Yes, I often feel trapped by our possessions.

Able-Bodied Girl said...

Able-Bodied Boy is a PACK RAT. which is good in terms of not always needing to buy things cuz we can probably find a good solution somewhere in the house. but it drives me nuts to have lots of disorganized will-never-be-useful stuff too.

any tips on starting a sustainable hobby, sustainably?

today's word verification seems apt: ablerium. sound like a delirious me :)

Happy Friday!

Anonymous said...

Being 20 weeks pregnant means that soon we'll have five in our little 1300 sf home - only about 950 of that is livable right now. I've been doing a 20 week Organization Challenge to try to get some of our spaces in order.

I'd love to do the buy nothing challenge too, but I am afraid I'll fail miserably with a baby on the way. Also I usually get the nesting urge in the way of home remodel/construction. I know it's not always the greenest to replace stuff that works (even if it is more efficient), but it's the most motivated I usually ever am. LOL. Though I've learned in the last 7 years in this house (and especially in the last five months preparing for #3) to limit what comes in this place - no room for extras anymore. Our storage is fit to bursting!

I guess I'm saying I can't promise not to buy anything right now, but I can promise to purge until it fits!

Unknown said...

I'm really trying to curb any spending as; 1) I used to be REALLY bad with my money and am trying to reform and 2) I got tired of spending part of my time having to sift through things that didn't truly bring anything into my life.

I've noticed a real switch in my thinking since I had my daughter last year and now we have my father-in-law living with us and we're all trying to incorporate only items that truly matter.

Anyone else have that George Carlin skit running through their heads.

Billie said...

I try really hard to not bring stuff into the house. I have been completely successful except for fabric. I work in a fabric store so it can be a bit difficult to resist temptation although I am known for generally buying for a project vs my stash.

Recently, I bought three pairs of pants but three pairs of pants also left the house due to wearing out and weight loss. I try not to add to my clothing collection - it is generally just replacement only.

Kayleigh said...

I feel overwhelmed by the amount of stuff I have. Lately I've been trying to downsize by weeding out my sons toys that he doesn't play with much. I also raided our dressers and took out all the clothes that don't fit or that we don't wear. I still find myself buying entirely too much at the same time and have to cut myself off. It started with a few new fitted diapers to replace the too-small ones and that turned into a few diapers just because they're really cute. Then there was the Etsy-Easter-basket-shopping-spree of doom and the desire to learn how to needle felt. I'm cutting myself off for at least a month now after all of that though.

Anna Marie said...

I would say that we are more tired and stressed out by our stuff than trapped by it.

But, we are in a unique situation, because we moved in to my husband's late mom's house right out of college, so the majority of what is in this house is actually his mom's- which makes it extraordinarily hard to get rid of. Added to the grief of going through a loved one's belongings, is the fact that she rarely threw anything away, and had duplicates of many things (32 folding chairs, 9+ rolls of scotch tape, a washing machine from 1970, and old, broken stove, broken dishwasher, random pieces of paper, etc).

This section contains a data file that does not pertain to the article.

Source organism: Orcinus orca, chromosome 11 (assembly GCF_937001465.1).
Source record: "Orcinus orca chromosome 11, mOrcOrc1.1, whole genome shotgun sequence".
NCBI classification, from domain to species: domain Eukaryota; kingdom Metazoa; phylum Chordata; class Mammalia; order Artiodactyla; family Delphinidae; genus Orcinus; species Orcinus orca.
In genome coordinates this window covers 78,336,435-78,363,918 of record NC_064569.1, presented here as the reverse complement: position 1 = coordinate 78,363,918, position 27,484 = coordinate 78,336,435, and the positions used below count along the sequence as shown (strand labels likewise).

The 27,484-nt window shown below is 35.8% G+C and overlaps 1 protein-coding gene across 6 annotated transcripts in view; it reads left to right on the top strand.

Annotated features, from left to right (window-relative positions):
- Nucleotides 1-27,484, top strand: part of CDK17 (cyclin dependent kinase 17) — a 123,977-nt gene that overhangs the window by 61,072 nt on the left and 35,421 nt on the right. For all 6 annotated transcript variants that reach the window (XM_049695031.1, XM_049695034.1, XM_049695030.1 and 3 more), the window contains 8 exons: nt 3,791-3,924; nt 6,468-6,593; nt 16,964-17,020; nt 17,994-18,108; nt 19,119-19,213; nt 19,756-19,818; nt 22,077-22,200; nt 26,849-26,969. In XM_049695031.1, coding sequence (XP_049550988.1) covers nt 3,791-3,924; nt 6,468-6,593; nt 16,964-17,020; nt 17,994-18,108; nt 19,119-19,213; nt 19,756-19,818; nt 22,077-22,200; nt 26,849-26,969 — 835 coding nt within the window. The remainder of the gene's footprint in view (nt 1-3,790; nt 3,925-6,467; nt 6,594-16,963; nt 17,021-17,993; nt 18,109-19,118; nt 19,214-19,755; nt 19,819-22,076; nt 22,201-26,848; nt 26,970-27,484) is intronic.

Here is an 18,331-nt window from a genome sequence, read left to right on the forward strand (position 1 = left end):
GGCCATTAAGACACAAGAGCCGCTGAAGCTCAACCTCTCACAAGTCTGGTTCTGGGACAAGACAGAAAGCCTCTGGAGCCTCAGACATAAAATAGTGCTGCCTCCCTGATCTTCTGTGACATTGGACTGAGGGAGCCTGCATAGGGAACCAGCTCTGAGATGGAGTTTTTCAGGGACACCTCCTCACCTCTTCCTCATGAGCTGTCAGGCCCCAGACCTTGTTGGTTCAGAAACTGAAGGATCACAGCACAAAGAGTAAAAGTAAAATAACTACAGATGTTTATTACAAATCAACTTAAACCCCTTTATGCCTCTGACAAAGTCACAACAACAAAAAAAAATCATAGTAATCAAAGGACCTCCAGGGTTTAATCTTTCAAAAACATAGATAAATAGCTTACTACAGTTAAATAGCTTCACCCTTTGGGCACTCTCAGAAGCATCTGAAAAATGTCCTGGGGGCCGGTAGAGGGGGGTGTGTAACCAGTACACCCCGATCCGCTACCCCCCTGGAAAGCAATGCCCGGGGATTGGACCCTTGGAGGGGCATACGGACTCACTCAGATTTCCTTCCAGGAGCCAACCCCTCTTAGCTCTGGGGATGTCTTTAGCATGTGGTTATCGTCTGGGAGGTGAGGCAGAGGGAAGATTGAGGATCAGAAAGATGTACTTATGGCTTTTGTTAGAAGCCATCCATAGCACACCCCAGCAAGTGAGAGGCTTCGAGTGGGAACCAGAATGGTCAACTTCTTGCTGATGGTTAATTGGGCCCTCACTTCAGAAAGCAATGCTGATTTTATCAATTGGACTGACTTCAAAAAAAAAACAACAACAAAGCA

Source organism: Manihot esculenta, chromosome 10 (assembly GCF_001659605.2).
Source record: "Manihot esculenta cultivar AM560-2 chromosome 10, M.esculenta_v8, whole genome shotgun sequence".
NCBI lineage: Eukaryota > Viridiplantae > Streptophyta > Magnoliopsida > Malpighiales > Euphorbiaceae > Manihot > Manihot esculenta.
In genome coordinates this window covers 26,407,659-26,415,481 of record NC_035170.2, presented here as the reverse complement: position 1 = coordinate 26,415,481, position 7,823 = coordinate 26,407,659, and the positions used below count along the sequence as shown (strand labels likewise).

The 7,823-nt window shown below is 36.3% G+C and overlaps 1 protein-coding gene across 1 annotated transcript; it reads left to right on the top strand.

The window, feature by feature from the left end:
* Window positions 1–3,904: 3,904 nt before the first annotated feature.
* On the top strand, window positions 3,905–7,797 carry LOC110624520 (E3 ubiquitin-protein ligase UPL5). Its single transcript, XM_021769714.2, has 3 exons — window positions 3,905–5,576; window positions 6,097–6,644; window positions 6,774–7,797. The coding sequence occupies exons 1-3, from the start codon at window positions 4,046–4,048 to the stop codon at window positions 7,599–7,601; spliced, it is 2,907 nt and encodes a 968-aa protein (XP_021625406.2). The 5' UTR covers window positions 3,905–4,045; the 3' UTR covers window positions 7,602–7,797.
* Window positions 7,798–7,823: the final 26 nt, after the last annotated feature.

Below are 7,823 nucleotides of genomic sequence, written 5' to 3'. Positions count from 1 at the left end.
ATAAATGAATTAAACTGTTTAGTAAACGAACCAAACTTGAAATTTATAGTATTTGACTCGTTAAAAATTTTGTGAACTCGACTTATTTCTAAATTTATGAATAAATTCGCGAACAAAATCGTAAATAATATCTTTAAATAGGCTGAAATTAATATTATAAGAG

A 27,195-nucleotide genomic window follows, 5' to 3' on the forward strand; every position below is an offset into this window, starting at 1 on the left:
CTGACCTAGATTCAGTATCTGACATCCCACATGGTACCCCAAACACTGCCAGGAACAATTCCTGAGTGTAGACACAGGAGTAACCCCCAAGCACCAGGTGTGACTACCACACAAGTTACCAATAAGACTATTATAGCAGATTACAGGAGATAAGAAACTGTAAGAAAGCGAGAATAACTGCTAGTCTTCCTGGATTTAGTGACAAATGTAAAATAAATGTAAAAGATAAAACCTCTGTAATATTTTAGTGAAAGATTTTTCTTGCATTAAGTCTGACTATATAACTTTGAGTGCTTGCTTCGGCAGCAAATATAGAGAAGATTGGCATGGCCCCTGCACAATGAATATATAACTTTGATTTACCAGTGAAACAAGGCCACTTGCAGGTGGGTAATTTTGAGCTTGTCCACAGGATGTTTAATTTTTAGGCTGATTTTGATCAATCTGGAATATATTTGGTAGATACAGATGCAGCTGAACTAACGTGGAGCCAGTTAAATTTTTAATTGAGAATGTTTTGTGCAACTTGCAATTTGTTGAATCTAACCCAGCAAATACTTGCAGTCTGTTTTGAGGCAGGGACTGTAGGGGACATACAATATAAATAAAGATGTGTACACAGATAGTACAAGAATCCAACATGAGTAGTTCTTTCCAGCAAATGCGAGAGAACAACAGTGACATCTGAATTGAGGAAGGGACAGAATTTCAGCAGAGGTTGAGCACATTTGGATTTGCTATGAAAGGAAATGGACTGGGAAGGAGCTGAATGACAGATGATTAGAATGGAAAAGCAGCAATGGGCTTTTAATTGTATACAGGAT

We are moving to another house, and are using the move as an opportunity to only bring along the most used and beloved objects. Everything else will be sold, given away, or thrown out, depending on it's worth. I am very much looking forward to leaving much behind.

April Alexander said...

We are the re-purposing king and queen here and still we have waaay too much stuff. Before I had kids I had more time to purge and I did it regularly and had zero clutter. Kids come with clutter it seems, so it's much more challenging to keep up with it. One of my friends plays a game where she and her husband each grab a box and have X amount of minutes to fill it with things they don't need. They hit different areas in the house: bedroom closet, kitchen, etc. If it's done on a regular basis I bet it would cut way down on the stuff. I'd love to hear your tips and suggestions on this topic!

brad said...

i thought we were doing good on downsizing and minimalizing, until i started reading what folks in this community do.

we are downsizing, gifting, garage sale-ing, reusing, and Good Willing. we also have a goal to just not really buy anything, maybe ever. a lot of our projects don't require new stuff and/or we're reusing things that would have been trash or recycling.

we have a goal to start taking longer road/camping trips in an old bus we are using as a camper. figuring out what we would really want and need for a several month road trip is interesting because you realize what you really need most of the rest of the time.

i was talking to some friends to see how we could start a 'mini' freecycle site that would be neighborhood based. we have about 150 homes in our immediate neighborhood of 3 streets and it would be great to share material with our physically closest neighbors instead of our zip code. we could also share equipment, tools, yardspace, and as Crunchy said, not everyone has to do everything. i would like to find a neighbor that might trade tomatoes for peppers, etc.

has anyone seen an online system or a wiki type system would could use to set this up? is anyone already doing this in a 'regular' neighborhood in suburbia?

Crunchy Chicken said...

risa - Those are some magical powers you have there.

nantuckettiechic - Not sure if you saw the dress I wore to the Mission: Sustainable premiere, but it was made from used neckties.

Segwyne - My husband is a book hoarder too. I'm still trying to unload his 20 year old textbooks.

Able-bodied girl - "any tips on starting a sustainable hobby, sustainably?" I think that requires a whole blog post to answer :)

Adventuresindinner - Which skit? The only thing running through my head is bad 80s songs.

Billie - You work in a fabric store? Oh, man, that is so good and so bad at the same time.

Brad - I haven't seen anything like you describe, but with your marketing skillz and my mad programming skillz maybe we should start our own :)